Alex Salmond looked me in the eye this morning and told me that he will secure a 'Yes' vote in September's independence referendum, including in the Borders.
Yes, this is a statement of obvious. No politician is going to concede defeat ahead of an election - or in this case a referendum.
But what was striking was the absolute certainty with which the First Minister made his prediction.
Again, you might say this is not unusual. Self-belief is a prerequisite for surviving and thriving in politics. And Mr Salmond is not a man lacking in self-belief.
Yet despite the polls consistently showing 'Yes' behind 'No', albeit to varying degrees, the First Minister is no doubt he will win.
So it is worth considering how the 'Yes' side think they will achieve victory. I got some insight into their thinking when 'Yes' strategist Stephen Noon spoke recently at an Edinburgh Fringe festival event.
Mr Noon, who used to work for Mr Salmond and is seen as the intellectual driving force behind the modern nationalist 'narrative' - to use the political jargon - put it very simply.
First, he says the referendum means that people are talking about independence and not, in his view, about the Union, or not in the same way. Second, he says that the 'Yes' campaign is forward looking and optimistic, not negative which he says is the 'No' side problem.
Third, Mr Noon says the polls do not show that there are a spectrum of views on independence among the public.
When they canvas, the 'Yes' side are asking people to say where they stand on independence on a scale of 1 to 10.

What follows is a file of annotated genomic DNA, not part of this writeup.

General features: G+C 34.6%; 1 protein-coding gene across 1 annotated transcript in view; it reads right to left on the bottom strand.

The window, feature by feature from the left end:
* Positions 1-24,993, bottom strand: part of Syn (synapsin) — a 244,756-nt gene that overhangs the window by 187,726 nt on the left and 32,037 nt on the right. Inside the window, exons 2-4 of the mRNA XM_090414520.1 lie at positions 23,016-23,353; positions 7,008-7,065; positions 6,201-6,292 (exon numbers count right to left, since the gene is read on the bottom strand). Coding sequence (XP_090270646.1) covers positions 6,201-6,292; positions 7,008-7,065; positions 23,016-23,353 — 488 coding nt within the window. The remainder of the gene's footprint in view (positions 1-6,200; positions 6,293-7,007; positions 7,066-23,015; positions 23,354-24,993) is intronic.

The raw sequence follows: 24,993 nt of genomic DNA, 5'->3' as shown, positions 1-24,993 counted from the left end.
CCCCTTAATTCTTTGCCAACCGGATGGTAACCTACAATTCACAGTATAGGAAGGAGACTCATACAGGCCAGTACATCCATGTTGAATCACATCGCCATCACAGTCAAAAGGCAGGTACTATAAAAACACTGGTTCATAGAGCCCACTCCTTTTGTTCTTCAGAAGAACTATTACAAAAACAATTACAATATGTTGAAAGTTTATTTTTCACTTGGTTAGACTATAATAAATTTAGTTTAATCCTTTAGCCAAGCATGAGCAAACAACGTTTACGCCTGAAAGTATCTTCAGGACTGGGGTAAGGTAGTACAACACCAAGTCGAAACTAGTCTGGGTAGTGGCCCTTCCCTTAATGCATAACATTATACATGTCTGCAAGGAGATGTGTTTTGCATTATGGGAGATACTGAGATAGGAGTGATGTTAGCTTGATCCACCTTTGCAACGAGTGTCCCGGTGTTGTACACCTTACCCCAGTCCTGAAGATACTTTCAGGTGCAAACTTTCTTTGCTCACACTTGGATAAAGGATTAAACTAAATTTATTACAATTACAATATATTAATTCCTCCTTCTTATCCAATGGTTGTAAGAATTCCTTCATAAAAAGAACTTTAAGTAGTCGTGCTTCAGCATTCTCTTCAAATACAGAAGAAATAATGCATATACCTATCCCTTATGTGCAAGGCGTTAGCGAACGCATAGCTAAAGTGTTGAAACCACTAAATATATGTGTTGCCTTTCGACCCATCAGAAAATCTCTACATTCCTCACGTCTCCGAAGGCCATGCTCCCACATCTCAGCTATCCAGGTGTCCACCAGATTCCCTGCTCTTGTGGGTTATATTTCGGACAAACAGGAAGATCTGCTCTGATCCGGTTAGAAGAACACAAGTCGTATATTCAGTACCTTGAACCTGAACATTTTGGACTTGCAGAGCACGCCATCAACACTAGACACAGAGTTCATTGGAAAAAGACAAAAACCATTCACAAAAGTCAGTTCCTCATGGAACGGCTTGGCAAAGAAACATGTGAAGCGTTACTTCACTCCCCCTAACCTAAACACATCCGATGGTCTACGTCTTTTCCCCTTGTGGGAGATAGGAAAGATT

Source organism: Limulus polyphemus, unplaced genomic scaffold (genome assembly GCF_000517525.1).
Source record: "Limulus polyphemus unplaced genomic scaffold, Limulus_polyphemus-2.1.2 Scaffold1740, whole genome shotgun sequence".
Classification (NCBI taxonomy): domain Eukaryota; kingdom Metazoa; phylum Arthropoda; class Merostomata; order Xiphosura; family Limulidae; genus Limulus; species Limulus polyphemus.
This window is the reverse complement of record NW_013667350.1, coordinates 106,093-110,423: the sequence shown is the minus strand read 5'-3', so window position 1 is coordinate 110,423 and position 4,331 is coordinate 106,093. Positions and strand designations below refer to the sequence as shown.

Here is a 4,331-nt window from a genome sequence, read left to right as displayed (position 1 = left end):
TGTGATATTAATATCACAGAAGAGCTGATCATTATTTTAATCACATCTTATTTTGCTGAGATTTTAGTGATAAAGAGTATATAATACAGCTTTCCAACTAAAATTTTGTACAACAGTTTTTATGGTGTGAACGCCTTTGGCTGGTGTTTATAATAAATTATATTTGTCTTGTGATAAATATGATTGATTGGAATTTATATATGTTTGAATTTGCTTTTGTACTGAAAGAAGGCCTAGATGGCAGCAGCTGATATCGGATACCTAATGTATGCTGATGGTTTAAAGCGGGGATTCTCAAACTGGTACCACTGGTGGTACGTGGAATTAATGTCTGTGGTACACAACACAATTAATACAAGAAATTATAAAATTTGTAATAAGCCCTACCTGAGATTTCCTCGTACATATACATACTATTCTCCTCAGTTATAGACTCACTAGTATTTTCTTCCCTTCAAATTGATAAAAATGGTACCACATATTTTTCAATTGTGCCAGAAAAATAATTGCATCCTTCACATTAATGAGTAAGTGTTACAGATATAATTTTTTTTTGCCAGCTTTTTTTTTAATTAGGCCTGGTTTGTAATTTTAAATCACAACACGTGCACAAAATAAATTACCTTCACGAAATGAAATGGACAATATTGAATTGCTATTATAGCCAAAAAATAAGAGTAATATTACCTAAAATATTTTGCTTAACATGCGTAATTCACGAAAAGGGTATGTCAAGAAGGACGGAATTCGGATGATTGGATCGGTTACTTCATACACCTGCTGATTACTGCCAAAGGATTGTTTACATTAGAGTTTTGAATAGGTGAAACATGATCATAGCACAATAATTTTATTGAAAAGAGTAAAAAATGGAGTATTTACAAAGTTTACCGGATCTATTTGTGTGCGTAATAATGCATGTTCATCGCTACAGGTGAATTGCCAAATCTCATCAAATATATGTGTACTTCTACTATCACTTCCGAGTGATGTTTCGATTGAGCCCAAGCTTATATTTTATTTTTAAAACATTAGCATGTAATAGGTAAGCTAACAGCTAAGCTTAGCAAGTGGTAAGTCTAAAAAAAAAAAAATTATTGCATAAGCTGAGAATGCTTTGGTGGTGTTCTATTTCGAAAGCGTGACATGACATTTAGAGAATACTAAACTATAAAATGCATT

They believe that anyone who is above 5 or perhaps 6 can be persuaded between now and September 18 to move to casting their vote in favour of leaving the UK.
On top of that the Yes side say that they are getting a very good response what we might still call 'working class' areas of Scotland.
A survey of canvas returns by the Radical Independence Campaign claims to show two-thirds of people in more socially deprived areas of Scotland backing a 'Yes' vote.
These are areas where the electorate traditionally voted Labour, if they voted at all.
The 'Yes' side say that these people have been neglected by the main UK parties, particularly Labour, and the prospect of a "fairer Scotland" offered by independence appeals to them.
Now, there is always the danger that the pro-independence side is finding what it wants to find in canvassing.
And that at events like many around the Fringe 'Yes' supporters are just speaking to like-minded folk, deceiving themselves as to the surge of support for their cause.
Hearing what they want to hear in other words.
But might the 'Yes' side optimists, led by the optimist-in-chief the First Minister, be right?
Well, the polling - including our last survey for ITV Border's Representing Border in the south of Scotland - would say they are not.
Yet if they do win the 'Yes' side will claim to have proved their theory that the media - that includes me - are missing the real story of a largely unnoticed grassroots growth in support for independence.
We'll know if they are right soon enough.
In the meantime it is worth at least pondering if there might be something in this thesis, something which gives Mr Salmond his cast iron, look me in the eye, certainty.
I'll blog soon on the counter view to this from the 'No' side who are, you won't be surprised to learn, equally confident they will win.